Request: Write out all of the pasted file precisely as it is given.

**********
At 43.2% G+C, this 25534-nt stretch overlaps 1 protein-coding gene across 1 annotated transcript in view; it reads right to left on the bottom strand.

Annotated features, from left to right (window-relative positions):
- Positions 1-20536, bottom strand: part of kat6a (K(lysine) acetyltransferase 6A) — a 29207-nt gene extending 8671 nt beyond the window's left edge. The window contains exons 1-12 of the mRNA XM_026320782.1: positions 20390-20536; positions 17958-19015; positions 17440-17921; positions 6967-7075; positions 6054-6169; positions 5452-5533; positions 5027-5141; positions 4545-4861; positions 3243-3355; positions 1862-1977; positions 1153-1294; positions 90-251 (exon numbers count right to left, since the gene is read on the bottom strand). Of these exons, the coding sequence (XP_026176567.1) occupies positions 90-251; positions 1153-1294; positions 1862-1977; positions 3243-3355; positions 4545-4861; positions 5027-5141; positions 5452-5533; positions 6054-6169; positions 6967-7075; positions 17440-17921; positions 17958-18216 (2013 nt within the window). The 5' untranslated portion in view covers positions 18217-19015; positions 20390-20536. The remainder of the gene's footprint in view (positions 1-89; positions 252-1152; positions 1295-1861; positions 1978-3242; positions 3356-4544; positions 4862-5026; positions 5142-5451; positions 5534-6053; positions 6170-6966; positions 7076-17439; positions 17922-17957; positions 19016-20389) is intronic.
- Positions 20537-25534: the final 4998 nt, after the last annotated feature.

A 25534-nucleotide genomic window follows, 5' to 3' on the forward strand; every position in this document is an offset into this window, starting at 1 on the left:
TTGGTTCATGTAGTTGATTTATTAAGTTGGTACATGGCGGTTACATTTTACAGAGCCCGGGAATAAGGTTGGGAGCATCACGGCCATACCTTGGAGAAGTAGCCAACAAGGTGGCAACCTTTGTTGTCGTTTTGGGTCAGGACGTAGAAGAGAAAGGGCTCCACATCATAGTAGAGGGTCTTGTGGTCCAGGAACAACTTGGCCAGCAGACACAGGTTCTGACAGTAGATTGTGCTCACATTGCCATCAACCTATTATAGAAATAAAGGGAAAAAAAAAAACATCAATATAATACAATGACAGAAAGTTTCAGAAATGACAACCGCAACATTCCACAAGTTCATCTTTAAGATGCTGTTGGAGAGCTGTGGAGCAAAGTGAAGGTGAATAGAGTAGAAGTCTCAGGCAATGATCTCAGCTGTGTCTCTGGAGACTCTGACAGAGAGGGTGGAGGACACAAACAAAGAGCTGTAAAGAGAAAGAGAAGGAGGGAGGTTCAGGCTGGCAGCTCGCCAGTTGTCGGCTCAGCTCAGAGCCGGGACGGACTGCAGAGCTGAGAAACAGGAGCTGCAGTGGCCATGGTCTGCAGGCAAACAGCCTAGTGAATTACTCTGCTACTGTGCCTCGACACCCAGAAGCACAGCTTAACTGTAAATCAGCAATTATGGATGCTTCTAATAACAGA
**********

At 43.2% G+C, this 25534-nt stretch overlaps 1 protein-coding gene across 1 annotated transcript in view; it reads right to left on the bottom strand.

Annotated features, from left to right (window-relative positions):
- Positions 1-20536, bottom strand: part of kat6a (K(lysine) acetyltransferase 6A) — a 29207-nt gene extending 8671 nt beyond the window's left edge. The window contains exons 1-12 of the mRNA XM_026320782.1: positions 20390-20536; positions 17958-19015; positions 17440-17921; positions 6967-7075; positions 6054-6169; positions 5452-5533; positions 5027-5141; positions 4545-4861; positions 3243-3355; positions 1862-1977; positions 1153-1294; positions 90-251 (exon numbers count right to left, since the gene is read on the bottom strand). Of these exons, the coding sequence (XP_026176567.1) occupies positions 90-251; positions 1153-1294; positions 1862-1977; positions 3243-3355; positions 4545-4861; positions 5027-5141; positions 5452-5533; positions 6054-6169; positions 6967-7075; positions 17440-17921; positions 17958-18216 (2013 nt within the window). The 5' untranslated portion in view covers positions 18217-19015; positions 20390-20536. The remainder of the gene's footprint in view (positions 1-89; positions 252-1152; positions 1295-1861; positions 1978-3242; positions 3356-4544; positions 4862-5026; positions 5142-5451; positions 5534-6053; positions 6170-6966; positions 7076-17439; positions 17922-17957; positions 19016-20389) is intronic.
- Positions 20537-25534: the final 4998 nt, after the last annotated feature.

A 25534-nucleotide genomic window follows, 5' to 3' on the forward strand; every position in this document is an offset into this window, starting at 1 on the left:
TTGGTTCATGTAGTTGATTTATTAAGTTGGTACATGGCGGTTACATTTTACAGAGCCCGGGAATAAGGTTGGGAGCATCACGGCCATACCTTGGAGAAGTAGCCAACAAGGTGGCAACCTTTGTTGTCGTTTTGGGTCAGGACGTAGAAGAGAAAGGGCTCCACATCATAGTAGAGGGTCTTGTGGTCCAGGAACAACTTGGCCAGCAGACACAGGTTCTGACAGTAGATTGTGCTCACATTGCCATCAACCTATTATAGAAATAAAGGGAAAAAAAAAAACATCAATATAATACAATGACAGAAAGTTTCAGAAATGACAACCGCAACATTCCACAAGTTCATCTTTAAGATGCTGTTGGAGAGCTGTGGAGCAAAGTGAAGGTGAATAGAGTAGAAGTCTCAGGCAATGATCTCAGCTGTGTCTCTGGAGACTCTGACAGAGAGGGTGGAGGACACAAACAAAGAGCTGTAAAGAGAAAGAGAAGGAGGGAGGTTCAGGCTGGCAGCTCGCCAGTTGTCGGCTCAGCTCAGAGCCGGGACGGACTGCAGAGCTGAGAAACAGGAGCTGCAGTGGCCATGGTCTGCAGGCAAACAGCCTAGTGAATTACTCTGCTACTGTGCCTCGACACCCAGAAGCACAGCTTAACTGTAAATCAGCAATTATGGATGCTTCTAATAACAGA